The Joy of Sox

31 08 2011

Another Thing That Didn't Happen

Feeling shit when your team loses to hated rivals on home turf has been a familiar feeling for many years.

It’s part of the territory when you support Tottenham Hotspur, my beloved football team and a part of my life since 1976. Most of that time has been miserable; a rollercoaster of intense highs and crushing lows with occasional euphoria married to  misplaced optimism thrown into the mix.

But I thought that when I moved away from London N17, dislocated myself from the physical pain of attending games and became an overseas “armchair or convenient bar” supporter, the feeling of nausea that grows when you are defeated at home would fade into the background.

Distance would be my remedy to actually having to face supporters of Arsenal or Chelsea. Because I wasn’t really that interested in any American sports and so the possibility of actually caring about results would no longer be a worry.

Then I went to my first Boston Red Sox game at Fenway Park and realized that I had managed to become attached to another team with the capacity to induce despair and joy in unequal measures.

Tickets for games at the oldest functioning ballpark in America are hard to come by but I attended four games last season. It was not a successful campaign, the Red Sox underachieved in a spectacular fashion and the only plus was that the New York Yankees didn’t win the World Series.

This year, I have been to five games so far and have at least one more regular season game to attend before we get into the fascinating nature of the play-offs, which are a standard add-on to every American sport.

Last night I went to my first Sox vs Yankees game. At Fenway Park, in front of a full house and with the Sox leading the Yankees by a total of 10-2 in games played this season. The Sox were top of the American League East and have been looking good in the last few games as the race to the post-season begins.

Anyone who knows me will realize that this is a prelude to a familiar feeling.

The Red Sox lost.

At home. To the Yankees. In a game that lasted just under four hours and with our seats just behind two Yankees fans who annoyed the crap out of me for at least six innings.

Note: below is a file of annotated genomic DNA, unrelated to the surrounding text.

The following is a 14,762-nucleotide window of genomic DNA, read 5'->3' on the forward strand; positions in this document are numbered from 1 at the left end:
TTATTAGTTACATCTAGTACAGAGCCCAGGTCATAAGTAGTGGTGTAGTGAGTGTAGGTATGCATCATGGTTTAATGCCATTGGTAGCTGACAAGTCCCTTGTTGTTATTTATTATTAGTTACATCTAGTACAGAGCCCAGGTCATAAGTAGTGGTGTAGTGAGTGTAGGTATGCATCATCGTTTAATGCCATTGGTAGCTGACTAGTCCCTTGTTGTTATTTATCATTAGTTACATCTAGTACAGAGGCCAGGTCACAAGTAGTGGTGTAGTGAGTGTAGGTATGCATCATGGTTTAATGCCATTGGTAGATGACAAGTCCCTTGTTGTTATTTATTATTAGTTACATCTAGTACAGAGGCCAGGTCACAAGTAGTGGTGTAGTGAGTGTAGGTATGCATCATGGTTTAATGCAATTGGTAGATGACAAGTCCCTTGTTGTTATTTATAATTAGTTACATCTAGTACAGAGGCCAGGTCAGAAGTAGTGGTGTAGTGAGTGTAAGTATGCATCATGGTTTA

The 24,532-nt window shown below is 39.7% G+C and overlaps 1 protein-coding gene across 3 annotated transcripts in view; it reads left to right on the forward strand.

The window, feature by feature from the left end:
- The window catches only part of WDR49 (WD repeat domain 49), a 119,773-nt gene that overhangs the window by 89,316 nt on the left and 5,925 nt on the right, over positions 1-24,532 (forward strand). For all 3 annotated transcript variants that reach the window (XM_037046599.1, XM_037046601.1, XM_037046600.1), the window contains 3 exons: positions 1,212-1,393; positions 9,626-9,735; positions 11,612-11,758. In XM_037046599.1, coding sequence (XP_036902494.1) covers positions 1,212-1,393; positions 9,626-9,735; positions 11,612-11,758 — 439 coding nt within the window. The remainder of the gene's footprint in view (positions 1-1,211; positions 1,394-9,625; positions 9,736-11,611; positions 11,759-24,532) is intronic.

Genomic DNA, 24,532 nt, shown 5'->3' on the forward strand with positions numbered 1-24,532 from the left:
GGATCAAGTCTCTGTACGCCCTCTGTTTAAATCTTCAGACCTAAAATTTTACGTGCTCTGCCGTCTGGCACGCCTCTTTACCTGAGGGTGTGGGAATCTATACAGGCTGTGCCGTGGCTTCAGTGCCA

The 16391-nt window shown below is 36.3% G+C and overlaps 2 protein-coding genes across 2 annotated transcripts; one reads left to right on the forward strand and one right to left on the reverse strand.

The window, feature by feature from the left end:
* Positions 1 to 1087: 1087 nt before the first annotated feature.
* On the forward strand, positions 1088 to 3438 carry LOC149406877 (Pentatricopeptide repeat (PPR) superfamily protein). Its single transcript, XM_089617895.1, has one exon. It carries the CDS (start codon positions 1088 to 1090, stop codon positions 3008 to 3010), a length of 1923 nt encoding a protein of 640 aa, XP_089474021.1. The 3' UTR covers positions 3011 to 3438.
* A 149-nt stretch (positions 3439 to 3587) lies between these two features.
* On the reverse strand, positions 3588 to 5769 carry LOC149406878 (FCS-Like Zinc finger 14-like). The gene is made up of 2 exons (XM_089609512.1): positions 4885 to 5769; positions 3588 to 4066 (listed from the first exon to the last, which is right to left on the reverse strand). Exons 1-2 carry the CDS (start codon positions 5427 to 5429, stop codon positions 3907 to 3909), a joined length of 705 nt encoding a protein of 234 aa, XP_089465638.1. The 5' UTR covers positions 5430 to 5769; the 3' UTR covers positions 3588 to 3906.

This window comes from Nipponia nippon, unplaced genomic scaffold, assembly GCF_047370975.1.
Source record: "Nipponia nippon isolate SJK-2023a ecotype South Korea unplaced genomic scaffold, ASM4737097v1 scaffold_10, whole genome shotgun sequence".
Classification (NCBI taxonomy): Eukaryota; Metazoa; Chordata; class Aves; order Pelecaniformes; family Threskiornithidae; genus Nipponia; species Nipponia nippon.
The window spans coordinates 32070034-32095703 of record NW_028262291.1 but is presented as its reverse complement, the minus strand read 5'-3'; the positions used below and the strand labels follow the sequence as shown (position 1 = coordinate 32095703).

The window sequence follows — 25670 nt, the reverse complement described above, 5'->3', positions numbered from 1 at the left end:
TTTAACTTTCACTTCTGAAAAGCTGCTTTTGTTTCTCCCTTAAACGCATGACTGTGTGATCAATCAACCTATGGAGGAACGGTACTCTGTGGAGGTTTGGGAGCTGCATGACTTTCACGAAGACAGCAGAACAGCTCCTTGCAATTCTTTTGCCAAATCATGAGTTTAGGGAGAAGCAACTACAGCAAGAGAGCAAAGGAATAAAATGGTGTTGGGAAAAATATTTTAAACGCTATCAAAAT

To be fair, the Sox didn’t play well and managed to fail to take the opportunities that were presented to them. The Yankees played OK and did enough to deserve to win.

Which are exactly how most games against Arsenal used to finish.

The difference here is that rival fans aren’t segregated; anybody can buy a ticket in any part of the ground irrespective of which team you support. Not a problem if you are at home to the LA Angels, slightly different in a series against the Evil Empire.

In some ways, it is probably a civilized way to watch sport. Opposing fans can banter with each other, discuss the events on the field without being herded away in a small corner of the ground and then get the chance to vent any emotion in the safety of a rigidly controlled arena instead of in the streets.

But to an Englishman, raised on being escorted to the away end by policemen and being surrounded only by other Spurs fans, it is an alien concept. It is really difficult to enjoy a game (even if your team are not playing well) when you know that there are opposing supporters within spitting distance.

Opposing supporters that don’t even bother to hide their colors as they cheer their team on, who stand up to applaud every moment that goes against your team. It gets a tad annoying and diminishes the enjoyment of watching professional athletes playing at the highest level of the game.

And you are also allowed to drink in the stands while watching the game – something that has been banned from English football grounds for many years. Which one assumes can be a problem in games that involve long periods of chanting “Yankees Suck”.

Which they do. Just not in a baseball sense.

It was obvious that it wasn’t going to be Boston’s night. The pitching was patchy and the batters failed to take advantage of loaded bases or even available runners.

The Yankees came to town and did a professional job. You wouldn’t expect anything less from a team that has been a force in Major League Baseball for so many years.

And as I walked out the ground, all I could think was “this feels just like losing to Arsenal.”

But without the personal history to justify the nauseous feeling in my stomach. That was all down to the second Fenway Frank of the evening and I can’t blame the Yankees for that.

Serves me right for deciding to care about a local team. When will I ever learn?

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One response

31 08 2011
Diane Danielson

I may have to introduce you to hockey and the saga that my life has been being a Washington Capitals fan … At least the Sox broke their lack of championship streak.

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